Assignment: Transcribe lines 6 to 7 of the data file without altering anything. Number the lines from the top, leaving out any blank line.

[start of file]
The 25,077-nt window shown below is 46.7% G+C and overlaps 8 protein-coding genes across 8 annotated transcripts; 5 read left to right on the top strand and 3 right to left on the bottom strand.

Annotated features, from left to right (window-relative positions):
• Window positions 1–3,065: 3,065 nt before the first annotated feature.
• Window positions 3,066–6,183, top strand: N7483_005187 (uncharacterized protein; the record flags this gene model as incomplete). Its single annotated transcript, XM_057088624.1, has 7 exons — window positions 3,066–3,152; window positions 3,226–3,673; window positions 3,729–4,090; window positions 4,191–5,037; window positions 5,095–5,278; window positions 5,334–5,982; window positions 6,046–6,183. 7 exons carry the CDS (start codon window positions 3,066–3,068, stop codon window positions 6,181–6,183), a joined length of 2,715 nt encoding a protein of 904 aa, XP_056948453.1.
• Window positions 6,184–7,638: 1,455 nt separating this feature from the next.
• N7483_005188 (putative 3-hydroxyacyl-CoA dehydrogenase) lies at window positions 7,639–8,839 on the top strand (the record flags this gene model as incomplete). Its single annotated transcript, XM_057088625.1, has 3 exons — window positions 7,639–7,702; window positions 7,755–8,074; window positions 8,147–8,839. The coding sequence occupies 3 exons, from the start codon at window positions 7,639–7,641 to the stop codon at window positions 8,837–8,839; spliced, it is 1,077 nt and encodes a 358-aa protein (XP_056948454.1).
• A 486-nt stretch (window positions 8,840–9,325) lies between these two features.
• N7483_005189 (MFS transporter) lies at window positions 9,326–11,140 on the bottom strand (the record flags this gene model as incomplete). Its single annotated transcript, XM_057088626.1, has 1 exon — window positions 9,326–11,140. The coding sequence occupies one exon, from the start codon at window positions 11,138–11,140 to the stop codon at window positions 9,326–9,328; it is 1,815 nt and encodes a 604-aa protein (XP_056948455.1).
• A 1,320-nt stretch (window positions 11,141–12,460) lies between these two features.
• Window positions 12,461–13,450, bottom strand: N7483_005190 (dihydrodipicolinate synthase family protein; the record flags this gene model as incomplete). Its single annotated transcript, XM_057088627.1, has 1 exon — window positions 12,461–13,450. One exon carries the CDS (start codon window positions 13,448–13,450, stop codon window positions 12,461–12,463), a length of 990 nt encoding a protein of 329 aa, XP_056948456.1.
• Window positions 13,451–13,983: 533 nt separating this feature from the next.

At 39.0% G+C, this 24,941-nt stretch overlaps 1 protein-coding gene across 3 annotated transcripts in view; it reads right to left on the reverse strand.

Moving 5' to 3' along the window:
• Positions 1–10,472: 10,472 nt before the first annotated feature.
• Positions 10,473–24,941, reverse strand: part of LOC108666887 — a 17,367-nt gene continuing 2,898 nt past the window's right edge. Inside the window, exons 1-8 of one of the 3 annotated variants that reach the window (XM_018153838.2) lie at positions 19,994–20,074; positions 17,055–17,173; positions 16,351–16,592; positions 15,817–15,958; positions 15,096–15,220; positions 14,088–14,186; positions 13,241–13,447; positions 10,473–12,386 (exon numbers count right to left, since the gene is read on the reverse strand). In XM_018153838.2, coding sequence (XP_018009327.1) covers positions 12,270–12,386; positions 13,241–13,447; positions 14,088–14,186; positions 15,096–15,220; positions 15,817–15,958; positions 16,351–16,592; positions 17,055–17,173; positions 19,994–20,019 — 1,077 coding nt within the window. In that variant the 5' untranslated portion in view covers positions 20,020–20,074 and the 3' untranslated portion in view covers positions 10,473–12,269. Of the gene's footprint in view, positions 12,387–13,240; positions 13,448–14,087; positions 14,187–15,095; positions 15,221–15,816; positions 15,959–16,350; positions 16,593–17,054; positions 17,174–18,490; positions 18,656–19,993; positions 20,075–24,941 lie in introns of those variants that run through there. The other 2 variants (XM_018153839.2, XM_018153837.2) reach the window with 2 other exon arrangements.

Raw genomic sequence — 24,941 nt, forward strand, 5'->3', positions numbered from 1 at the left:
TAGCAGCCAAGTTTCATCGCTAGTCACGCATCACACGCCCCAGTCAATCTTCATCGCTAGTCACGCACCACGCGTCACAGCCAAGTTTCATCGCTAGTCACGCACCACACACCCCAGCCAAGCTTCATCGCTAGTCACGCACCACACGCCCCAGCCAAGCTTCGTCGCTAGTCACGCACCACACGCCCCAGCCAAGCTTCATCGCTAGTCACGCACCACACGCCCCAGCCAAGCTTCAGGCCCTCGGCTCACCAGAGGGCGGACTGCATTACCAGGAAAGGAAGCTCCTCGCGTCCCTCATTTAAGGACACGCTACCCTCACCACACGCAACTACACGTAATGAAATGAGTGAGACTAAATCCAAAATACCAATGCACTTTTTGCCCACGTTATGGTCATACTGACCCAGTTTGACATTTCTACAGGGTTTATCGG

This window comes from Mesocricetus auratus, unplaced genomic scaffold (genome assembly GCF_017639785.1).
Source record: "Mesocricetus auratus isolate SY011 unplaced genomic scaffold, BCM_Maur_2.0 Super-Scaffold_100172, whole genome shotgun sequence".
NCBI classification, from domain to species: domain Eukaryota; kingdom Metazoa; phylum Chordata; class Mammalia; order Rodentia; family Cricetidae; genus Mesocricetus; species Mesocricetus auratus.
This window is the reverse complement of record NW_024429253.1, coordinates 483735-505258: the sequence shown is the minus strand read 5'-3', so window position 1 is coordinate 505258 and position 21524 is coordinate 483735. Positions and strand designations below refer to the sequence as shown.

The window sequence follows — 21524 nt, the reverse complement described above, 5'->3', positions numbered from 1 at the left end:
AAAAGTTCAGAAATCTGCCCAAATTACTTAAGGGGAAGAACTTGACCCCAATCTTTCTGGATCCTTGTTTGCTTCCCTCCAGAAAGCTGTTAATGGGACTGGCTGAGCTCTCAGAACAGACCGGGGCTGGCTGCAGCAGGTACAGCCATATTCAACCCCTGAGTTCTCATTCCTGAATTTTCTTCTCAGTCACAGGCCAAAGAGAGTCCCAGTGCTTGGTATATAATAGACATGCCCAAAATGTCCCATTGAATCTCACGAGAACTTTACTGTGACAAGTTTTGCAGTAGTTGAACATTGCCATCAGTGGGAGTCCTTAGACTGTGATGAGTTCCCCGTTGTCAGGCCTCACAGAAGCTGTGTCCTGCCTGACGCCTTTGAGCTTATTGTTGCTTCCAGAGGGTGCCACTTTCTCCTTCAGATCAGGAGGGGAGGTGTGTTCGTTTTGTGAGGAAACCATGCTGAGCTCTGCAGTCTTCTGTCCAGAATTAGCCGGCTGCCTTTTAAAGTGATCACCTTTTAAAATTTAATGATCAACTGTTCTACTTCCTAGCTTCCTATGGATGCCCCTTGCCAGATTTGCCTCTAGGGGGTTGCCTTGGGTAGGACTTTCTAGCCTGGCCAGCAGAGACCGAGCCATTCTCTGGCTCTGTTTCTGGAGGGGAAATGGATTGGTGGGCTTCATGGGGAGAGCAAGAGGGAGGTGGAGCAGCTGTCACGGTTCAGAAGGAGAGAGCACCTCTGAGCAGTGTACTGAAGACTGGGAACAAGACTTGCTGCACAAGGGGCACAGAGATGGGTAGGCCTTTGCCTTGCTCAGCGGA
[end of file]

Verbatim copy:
• N7483_005188 (putative 3-hydroxyacyl-CoA dehydrogenase) lies at window positions 7,639–8,839 on the top strand (the record flags this gene model as incomplete). Its single annotated transcript, XM_057088625.1, has 3 exons — window positions 7,639–7,702; window positions 7,755–8,074; window positions 8,147–8,839. The coding sequence occupies 3 exons, from the start codon at window positions 7,639–7,641 to the stop codon at window positions 8,837–8,839; spliced, it is 1,077 nt and encodes a 358-aa protein (XP_056948454.1).
• A 486-nt stretch (window positions 8,840–9,325) lies between these two features.